Options trading is one of the ways that producers and speculators can engage the grain markets. In contrast to buying or selling futures contracts in the corn market and wheat market, options provide a collection of exclusive opportunities. If you’re interested in becoming active in the grain market complex, then options are certainly worth a look.
Grain Options vs. Grain Futures
When it comes to hedging risk in the corn market and wheat market, futures and options contracts are indispensable parts of doing business. However, although each is technically classified as a derivatives product, their respective functionalities are very different. Here are a few key distinctions that make grain futures and grain options unique securities:
- Commitment: One of the primary differences between futures and options is the degree of commitment. A futures contract binds participants to the stated terms of settlement, while options furnish the holder with a no-obligation right to buy or sell at a forthcoming point in time. This is a major consideration because financially settled options contracts preserve the individual’s liquidity.
- Pricing: Although both grain futures and options are subject to the same pricing mechanism of the underlying asset, P&Ls are tallied very differently. For futures, profits and losses in the corn market and wheat market evolve on a tick-by-tick basis. This is also true for options, with contracts being either “in-the-money” or “out-of-the-money.” However, the impact on P&L is very different due to the pricing of the entire options chain in relation to the contract’s strike price.
- Risk: Assuming the lack of any risk management parameters, buying or selling futures contracts outright exposes the trader to potentially unlimited financial liability. In contrast, options offer a fully quantified risk, with the only capital in harm’s way being the premium paid for the contract itself.
Perhaps the largest difference between futures and options is the degree of flexibility. While it’s certainly true that futures offer countless trading possibilities, options may be used in an even broader sense. Featuring limited up-front liabilities and cash settlement, grain options provide hedgers or speculators with opportunities simply not available in grain futures ― one of which is the straddle strategy.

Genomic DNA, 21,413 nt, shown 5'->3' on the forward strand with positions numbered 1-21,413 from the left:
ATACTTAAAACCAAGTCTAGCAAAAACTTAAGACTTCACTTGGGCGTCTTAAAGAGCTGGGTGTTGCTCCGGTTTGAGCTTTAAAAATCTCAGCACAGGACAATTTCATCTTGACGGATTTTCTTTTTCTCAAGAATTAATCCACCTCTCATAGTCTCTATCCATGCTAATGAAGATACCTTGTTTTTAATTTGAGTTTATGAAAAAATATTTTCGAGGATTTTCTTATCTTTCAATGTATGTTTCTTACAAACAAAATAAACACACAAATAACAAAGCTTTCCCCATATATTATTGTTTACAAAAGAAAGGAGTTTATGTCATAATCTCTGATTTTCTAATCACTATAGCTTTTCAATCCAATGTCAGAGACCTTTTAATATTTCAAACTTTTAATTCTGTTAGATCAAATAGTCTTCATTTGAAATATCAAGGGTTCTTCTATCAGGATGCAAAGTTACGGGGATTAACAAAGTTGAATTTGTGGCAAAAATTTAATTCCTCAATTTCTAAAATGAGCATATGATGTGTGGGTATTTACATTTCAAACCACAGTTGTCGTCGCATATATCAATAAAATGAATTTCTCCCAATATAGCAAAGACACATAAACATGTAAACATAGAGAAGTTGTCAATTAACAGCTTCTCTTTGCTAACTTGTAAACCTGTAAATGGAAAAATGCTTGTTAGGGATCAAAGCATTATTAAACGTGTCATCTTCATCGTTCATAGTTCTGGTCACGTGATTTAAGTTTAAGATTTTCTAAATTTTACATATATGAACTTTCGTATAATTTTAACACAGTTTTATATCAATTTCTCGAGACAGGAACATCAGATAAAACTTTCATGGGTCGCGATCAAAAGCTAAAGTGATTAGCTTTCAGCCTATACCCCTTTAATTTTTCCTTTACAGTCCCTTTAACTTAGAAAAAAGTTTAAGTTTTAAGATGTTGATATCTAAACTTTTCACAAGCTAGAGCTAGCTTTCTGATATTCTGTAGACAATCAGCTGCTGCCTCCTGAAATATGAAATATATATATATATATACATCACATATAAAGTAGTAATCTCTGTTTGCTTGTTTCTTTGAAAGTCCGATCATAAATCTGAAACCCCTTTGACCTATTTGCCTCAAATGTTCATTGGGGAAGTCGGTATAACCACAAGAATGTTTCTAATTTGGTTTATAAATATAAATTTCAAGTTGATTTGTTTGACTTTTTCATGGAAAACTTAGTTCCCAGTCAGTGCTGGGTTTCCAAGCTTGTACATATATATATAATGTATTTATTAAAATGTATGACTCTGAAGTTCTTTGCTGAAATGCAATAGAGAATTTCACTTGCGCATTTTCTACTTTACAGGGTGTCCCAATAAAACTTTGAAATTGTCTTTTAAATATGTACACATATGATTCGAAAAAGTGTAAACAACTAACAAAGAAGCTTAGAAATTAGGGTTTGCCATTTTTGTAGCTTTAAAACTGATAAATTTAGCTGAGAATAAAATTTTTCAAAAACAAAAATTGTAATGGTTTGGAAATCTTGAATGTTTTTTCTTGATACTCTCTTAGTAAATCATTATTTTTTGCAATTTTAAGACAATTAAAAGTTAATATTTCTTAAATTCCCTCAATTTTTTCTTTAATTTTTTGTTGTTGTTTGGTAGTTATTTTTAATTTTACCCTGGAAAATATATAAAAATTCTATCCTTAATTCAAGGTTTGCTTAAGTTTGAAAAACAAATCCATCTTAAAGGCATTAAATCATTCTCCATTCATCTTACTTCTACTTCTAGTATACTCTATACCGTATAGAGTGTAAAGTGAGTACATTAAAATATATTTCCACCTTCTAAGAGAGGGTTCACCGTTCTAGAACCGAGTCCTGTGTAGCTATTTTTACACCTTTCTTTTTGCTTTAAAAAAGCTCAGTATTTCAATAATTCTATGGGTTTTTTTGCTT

Using the Straddle to Hedge Risk
If nothing else, the first half of 2019 has reinforced the importance of hedging for grain market producers. The catastrophic Midwestern flooding of March, April, and May brought widespread destruction to grain stores as well as a delay to the planting season. Production fallout was significant, leading to a spike in grain and oilseed prices.
For many farmers, buying futures contracts in the corn market or wheat market is a standard part of doing business. The long futures position protects crops against disaster and are frequently used to forego the risk of lagging spot market prices come harvest time. However, such strategies can be expensive and are not foolproof. When it comes to limiting the risks associated with the unexpected, implementing a straddle strategy is often a preferred course of action.
A straddle involves the buying of both a put and call option for the same product, at an identical strike price and expiration date. By doing this, a producer or trader enjoys two advantages especially useful in risk management:
- Unlimited profit potential: By using a straddle, profits are realized as current market price deviates from the contract’s strike price. Theoretically, profit potential is unlimited. In the case of unforeseen disasters or events, straddles can produce extraordinary returns as market prices behave erratically.
- Quantified risk: The only capital being risked in a straddle is the premium paid for the options contracts themselves. This is an important element of hedging, as unchecked assumed liabilities can prove costly.
Due to the flexibility of options, grain market speculators and hedgers alike frequently use straddles. They position participants to profit from rising or falling prices simultaneously, while adhering to a predetermined risk.
Although standard futures in the corn market and wheat market are an attractive way to address many of the downsides facing those two commodities, they do feature limitations not local to options. For many, the straddle and other options strategies are ideal ways of preserving hard-earned market share.
Getting Started with Options
At first, the ins and outs of options can be a bit intimidating. The concepts of buying and selling calls or puts appear abstract. Before jumping into the options markets, it’s imperative to have a firm grasp on the fundamentals.
A good way to boost your options IQ is through the online educational suite available courtesy of Daniels Trading. Featuring expert webinars, analysis, and blog content, it’s the next best thing to working side-by-side with a market professional.